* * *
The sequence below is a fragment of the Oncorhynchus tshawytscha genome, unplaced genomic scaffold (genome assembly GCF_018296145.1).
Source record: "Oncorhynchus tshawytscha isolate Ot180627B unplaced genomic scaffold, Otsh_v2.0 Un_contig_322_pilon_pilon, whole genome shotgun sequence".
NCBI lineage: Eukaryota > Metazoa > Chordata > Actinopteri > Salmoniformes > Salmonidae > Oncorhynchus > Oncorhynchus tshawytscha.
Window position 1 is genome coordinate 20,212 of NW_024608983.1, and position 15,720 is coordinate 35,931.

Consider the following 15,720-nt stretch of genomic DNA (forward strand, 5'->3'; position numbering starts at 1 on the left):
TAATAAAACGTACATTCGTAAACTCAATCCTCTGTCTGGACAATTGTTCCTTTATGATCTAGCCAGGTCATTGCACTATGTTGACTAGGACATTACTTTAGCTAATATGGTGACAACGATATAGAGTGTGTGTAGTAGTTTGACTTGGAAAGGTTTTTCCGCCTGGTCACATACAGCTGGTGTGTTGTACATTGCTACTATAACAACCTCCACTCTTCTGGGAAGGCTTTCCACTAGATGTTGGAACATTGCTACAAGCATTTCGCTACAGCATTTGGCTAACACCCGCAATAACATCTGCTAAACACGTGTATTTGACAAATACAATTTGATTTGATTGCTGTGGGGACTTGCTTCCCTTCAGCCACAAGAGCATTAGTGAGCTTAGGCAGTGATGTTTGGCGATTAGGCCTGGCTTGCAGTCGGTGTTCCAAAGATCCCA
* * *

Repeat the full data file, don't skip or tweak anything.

The sequence below is a fragment of the Oncorhynchus tshawytscha genome, unplaced genomic scaffold (genome assembly GCF_018296145.1).
Source record: "Oncorhynchus tshawytscha isolate Ot180627B unplaced genomic scaffold, Otsh_v2.0 Un_contig_322_pilon_pilon, whole genome shotgun sequence".
NCBI lineage: Eukaryota > Metazoa > Chordata > Actinopteri > Salmoniformes > Salmonidae > Oncorhynchus > Oncorhynchus tshawytscha.
Window position 1 is genome coordinate 20,212 of NW_024608983.1, and position 15,720 is coordinate 35,931.

Consider the following 15,720-nt stretch of genomic DNA (forward strand, 5'->3'; position numbering starts at 1 on the left):
TAATAAAACGTACATTCGTAAACTCAATCCTCTGTCTGGACAATTGTTCCTTTATGATCTAGCCAGGTCATTGCACTATGTTGACTAGGACATTACTTTAGCTAATATGGTGACAACGATATAGAGTGTGTGTAGTAGTTTGACTTGGAAAGGTTTTTCCGCCTGGTCACATACAGCTGGTGTGTTGTACATTGCTACTATAACAACCTCCACTCTTCTGGGAAGGCTTTCCACTAGATGTTGGAACATTGCTACAAGCATTTCGCTACAGCATTTGGCTAACACCCGCAATAACATCTGCTAAACACGTGTATTTGACAAATACAATTTGATTTGATTGCTGTGGGGACTTGCTTCCCTTCAGCCACAAGAGCATTAGTGAGCTTAGGCAGTGATGTTTGGCGATTAGGCCTGGCTTGCAGTCGGTGTTCCAAAGATCCCA